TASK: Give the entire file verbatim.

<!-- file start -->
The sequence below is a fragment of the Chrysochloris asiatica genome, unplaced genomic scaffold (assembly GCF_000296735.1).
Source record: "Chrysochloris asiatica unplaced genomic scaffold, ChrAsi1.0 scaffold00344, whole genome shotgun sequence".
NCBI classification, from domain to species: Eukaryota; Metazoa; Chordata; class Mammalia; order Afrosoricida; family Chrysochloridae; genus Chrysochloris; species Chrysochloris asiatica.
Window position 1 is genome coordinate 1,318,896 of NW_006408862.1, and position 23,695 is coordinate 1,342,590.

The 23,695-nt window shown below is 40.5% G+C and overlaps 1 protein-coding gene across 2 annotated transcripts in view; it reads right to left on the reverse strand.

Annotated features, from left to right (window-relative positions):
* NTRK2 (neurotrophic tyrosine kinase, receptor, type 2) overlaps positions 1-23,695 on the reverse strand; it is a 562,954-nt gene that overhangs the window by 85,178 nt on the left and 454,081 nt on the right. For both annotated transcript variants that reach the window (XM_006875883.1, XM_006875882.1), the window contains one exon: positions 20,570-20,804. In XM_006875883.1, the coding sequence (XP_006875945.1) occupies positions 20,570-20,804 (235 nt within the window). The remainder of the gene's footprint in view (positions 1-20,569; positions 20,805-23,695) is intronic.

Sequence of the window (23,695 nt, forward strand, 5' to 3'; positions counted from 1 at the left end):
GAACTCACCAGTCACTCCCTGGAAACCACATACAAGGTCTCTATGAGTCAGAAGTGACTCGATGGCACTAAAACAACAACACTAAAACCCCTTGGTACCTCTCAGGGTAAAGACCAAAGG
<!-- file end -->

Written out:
The sequence below is a fragment of the Chrysochloris asiatica genome, unplaced genomic scaffold (assembly GCF_000296735.1).
Source record: "Chrysochloris asiatica unplaced genomic scaffold, ChrAsi1.0 scaffold00344, whole genome shotgun sequence".
NCBI classification, from domain to species: Eukaryota; Metazoa; Chordata; class Mammalia; order Afrosoricida; family Chrysochloridae; genus Chrysochloris; species Chrysochloris asiatica.
Window position 1 is genome coordinate 1,318,896 of NW_006408862.1, and position 23,695 is coordinate 1,342,590.

The 23,695-nt window shown below is 40.5% G+C and overlaps 1 protein-coding gene across 2 annotated transcripts in view; it reads right to left on the reverse strand.

Annotated features, from left to right (window-relative positions):
* NTRK2 (neurotrophic tyrosine kinase, receptor, type 2) overlaps positions 1-23,695 on the reverse strand; it is a 562,954-nt gene that overhangs the window by 85,178 nt on the left and 454,081 nt on the right. For both annotated transcript variants that reach the window (XM_006875883.1, XM_006875882.1), the window contains one exon: positions 20,570-20,804. In XM_006875883.1, the coding sequence (XP_006875945.1) occupies positions 20,570-20,804 (235 nt within the window). The remainder of the gene's footprint in view (positions 1-20,569; positions 20,805-23,695) is intronic.

Sequence of the window (23,695 nt, forward strand, 5' to 3'; positions counted from 1 at the left end):
GAACTCACCAGTCACTCCCTGGAAACCACATACAAGGTCTCTATGAGTCAGAAGTGACTCGATGGCACTAAAACAACAACACTAAAACCCCTTGGTACCTCTCAGGGTAAAGACCAAAGG